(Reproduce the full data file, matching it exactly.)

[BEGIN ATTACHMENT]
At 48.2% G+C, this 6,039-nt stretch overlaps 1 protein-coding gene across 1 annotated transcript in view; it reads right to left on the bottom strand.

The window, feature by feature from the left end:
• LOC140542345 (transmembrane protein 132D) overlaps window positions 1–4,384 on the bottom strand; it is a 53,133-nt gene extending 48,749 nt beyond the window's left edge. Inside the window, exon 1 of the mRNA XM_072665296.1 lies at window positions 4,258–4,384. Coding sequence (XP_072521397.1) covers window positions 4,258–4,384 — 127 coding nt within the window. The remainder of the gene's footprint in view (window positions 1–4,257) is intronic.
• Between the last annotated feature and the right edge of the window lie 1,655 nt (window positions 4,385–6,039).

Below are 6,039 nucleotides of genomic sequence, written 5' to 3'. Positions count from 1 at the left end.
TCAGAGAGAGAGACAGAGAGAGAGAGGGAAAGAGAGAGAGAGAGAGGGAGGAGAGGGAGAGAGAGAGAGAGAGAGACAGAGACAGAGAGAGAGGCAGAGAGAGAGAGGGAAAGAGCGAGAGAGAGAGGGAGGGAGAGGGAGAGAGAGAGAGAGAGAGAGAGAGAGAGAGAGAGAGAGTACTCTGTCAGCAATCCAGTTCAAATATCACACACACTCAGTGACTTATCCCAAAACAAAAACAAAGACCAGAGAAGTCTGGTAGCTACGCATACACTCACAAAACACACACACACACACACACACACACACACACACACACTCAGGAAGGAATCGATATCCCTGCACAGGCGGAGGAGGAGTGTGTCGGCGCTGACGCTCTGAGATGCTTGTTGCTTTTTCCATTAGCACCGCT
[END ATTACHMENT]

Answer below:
At 48.2% G+C, this 6,039-nt stretch overlaps 1 protein-coding gene across 1 annotated transcript in view; it reads right to left on the bottom strand.

The window, feature by feature from the left end:
• LOC140542345 (transmembrane protein 132D) overlaps window positions 1–4,384 on the bottom strand; it is a 53,133-nt gene extending 48,749 nt beyond the window's left edge. Inside the window, exon 1 of the mRNA XM_072665296.1 lies at window positions 4,258–4,384. Coding sequence (XP_072521397.1) covers window positions 4,258–4,384 — 127 coding nt within the window. The remainder of the gene's footprint in view (window positions 1–4,257) is intronic.
• Between the last annotated feature and the right edge of the window lie 1,655 nt (window positions 4,385–6,039).

Below are 6,039 nucleotides of genomic sequence, written 5' to 3'. Positions count from 1 at the left end.
TCAGAGAGAGAGACAGAGAGAGAGAGGGAAAGAGAGAGAGAGAGAGGGAGGAGAGGGAGAGAGAGAGAGAGAGAGACAGAGACAGAGAGAGAGGCAGAGAGAGAGAGGGAAAGAGCGAGAGAGAGAGGGAGGGAGAGGGAGAGAGAGAGAGAGAGAGAGAGAGAGAGAGAGAGAGAGTACTCTGTCAGCAATCCAGTTCAAATATCACACACACTCAGTGACTTATCCCAAAACAAAAACAAAGACCAGAGAAGTCTGGTAGCTACGCATACACTCACAAAACACACACACACACACACACACACACACACACACACACTCAGGAAGGAATCGATATCCCTGCACAGGCGGAGGAGGAGTGTGTCGGCGCTGACGCTCTGAGATGCTTGTTGCTTTTTCCATTAGCACCGCT